Anyway, I’m sure it’ll all work out. I headed down the muddy slope to the beginning of the trail when, against all expectations, somebody greeted me in a familiar tone.
I looked up. Oh shit. It’s you!
The day before, Molly and I had ridden on the bus to Tierra del Fuego National Park with a South American dude who helped us with our shit Spanish (Molly endeared me for life by being even worse at Spanish than I am, thanks Molly) when we needed it. We ran into him again at the cafe at the end of the trail. Hey! Small world. Now he was standing in front of me, again. Absolutely covered in mud.
“Oh hello there! You… wow? Was it a fun hike?”
“It is hard. I suppose that makes it good? I don’t know. It is a philosophical question.”
Okay then! That’s what I like to hear right before I dive feet-first into a bog, or not a bog but some unnameable thing that’s shittier than a bog. Good to see you friend/private investigator who is following me for some reason.
The trail proper began and I was immediately glad I had brought my hiking poles, as this was more like skiing than hiking.
Thankfully when the mud really began to get deep they’d embedded some log sections into the trail to walk on, either that or they clearcut some really dense woods here I don’t know how they do things in Argentina.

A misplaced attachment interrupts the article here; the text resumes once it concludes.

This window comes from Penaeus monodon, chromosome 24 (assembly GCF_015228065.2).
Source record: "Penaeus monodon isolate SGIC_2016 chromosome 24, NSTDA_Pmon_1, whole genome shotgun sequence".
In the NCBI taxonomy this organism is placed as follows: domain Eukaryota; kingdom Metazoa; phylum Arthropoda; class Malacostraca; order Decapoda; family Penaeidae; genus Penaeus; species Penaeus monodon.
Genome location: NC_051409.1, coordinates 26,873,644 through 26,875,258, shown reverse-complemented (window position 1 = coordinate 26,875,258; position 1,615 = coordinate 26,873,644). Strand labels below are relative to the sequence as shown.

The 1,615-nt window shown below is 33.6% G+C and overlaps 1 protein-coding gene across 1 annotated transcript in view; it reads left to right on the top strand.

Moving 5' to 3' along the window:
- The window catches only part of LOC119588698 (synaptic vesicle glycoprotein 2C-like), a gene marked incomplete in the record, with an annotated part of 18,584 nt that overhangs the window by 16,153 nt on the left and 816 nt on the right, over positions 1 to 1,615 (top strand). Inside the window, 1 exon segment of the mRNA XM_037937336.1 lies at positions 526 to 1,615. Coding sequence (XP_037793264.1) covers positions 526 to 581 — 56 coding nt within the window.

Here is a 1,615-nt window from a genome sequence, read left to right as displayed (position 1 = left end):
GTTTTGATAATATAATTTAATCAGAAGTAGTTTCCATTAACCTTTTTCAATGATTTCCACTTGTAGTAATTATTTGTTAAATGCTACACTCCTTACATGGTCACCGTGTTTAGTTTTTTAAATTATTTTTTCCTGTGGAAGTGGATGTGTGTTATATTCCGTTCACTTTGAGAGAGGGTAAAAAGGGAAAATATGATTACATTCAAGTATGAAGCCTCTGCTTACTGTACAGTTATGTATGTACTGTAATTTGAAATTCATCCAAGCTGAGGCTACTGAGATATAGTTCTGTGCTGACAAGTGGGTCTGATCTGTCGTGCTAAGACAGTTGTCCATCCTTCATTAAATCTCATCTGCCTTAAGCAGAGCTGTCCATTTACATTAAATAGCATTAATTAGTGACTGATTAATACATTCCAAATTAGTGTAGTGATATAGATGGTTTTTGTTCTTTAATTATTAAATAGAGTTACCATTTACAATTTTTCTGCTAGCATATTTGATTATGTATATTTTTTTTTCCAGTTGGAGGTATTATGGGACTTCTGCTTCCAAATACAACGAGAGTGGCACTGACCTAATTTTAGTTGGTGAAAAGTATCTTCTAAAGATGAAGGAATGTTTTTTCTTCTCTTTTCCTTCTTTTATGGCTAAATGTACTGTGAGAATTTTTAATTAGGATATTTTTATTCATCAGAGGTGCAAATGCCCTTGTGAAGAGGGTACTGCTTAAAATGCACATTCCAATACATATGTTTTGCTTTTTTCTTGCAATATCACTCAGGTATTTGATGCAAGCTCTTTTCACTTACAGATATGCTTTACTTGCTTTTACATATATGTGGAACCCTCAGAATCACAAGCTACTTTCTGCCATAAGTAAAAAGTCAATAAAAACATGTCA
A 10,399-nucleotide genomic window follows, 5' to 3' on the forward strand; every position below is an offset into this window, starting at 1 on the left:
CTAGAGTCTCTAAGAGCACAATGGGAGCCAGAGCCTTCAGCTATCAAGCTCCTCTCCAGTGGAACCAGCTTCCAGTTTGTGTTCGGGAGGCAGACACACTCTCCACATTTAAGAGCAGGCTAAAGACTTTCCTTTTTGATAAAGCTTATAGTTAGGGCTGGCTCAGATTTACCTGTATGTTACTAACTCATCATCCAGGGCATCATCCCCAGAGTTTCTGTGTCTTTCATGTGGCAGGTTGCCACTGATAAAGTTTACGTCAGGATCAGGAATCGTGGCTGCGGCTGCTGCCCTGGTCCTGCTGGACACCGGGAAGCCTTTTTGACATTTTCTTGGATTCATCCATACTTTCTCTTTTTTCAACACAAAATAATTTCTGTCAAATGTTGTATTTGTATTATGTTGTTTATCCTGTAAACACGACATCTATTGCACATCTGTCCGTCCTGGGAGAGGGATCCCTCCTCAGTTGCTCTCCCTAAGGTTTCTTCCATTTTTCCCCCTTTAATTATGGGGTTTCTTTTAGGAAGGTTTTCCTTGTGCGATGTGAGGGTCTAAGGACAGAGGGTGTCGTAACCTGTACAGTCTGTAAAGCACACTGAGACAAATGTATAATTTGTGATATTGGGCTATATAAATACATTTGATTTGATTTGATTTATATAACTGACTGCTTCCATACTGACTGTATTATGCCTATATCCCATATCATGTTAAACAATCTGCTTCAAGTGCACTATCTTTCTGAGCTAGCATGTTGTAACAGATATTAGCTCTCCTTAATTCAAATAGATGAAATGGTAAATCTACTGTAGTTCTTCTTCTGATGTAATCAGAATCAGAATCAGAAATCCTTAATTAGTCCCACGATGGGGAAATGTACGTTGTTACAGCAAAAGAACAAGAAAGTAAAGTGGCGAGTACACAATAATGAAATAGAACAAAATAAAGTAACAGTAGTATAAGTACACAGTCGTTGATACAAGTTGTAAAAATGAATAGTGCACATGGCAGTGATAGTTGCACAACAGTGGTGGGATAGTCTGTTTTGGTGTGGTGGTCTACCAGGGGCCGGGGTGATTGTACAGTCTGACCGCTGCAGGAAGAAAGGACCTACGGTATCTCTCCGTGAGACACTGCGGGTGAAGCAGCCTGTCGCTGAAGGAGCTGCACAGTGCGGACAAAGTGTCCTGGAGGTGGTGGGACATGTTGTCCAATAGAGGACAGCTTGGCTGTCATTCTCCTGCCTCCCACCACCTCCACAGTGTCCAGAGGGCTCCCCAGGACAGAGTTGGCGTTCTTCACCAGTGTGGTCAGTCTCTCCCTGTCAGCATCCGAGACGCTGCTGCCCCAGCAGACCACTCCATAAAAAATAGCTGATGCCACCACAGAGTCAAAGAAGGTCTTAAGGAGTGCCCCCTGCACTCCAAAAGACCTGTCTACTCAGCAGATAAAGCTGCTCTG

As I passed locals returning along the trail, I noticed that Argentinans greet you slightly differently than I had experienced anywhere else in the Spanish-speaking world. Some of it was the formality, there was always a “Buenas tardes” instead of just “hola,” but also they all asked “¿Qué tal?” instead of “¿Cómo estás? ” for “How are you?” Nothing Earth-shattering, but I found it interesting how consistent the difference was. It reminded me of the impression I got from my Argentinian stepmom growing up, that people in Argentina think of themselves more as European, and in their minds perhaps a step above folks from Central America and Mexico. It was interesting to get little hints of this in person.
All around me, the trees twisted and gnarled into fantastic shapes.
Intermittently, the trail would open up out of the woods into fantastic views and spongy ground that threatened to keep your boot if you stepped in the wrong spot.
Tiny streams curved along the edges of the clearing.
Crossing the clearings was a total shit salad of having to choose between hopping from carefully-selected patches of relatively solid ground to other patches, or just plowing straight through the morass like a tank and trusting that none of it was probably more than four feet deep. Probably.
I started with the former and, once I was covered in mud, ended up doing a lot more of the latter. It was messy fun.
During a trek through one of the patches of woods, a South American gray fox trotted nonchalantly past me on the trail, a moment that was both magical and way too quick to get my phone out for a photo. That’s one for the brain camera.
After a few hours of this, I approached the final ascent as a beautiful cold river raged along the side of the trail.
And eventually, I was at the top, and there it was nestled between the mountain peaks, the Emerald Lagoon. Sweet.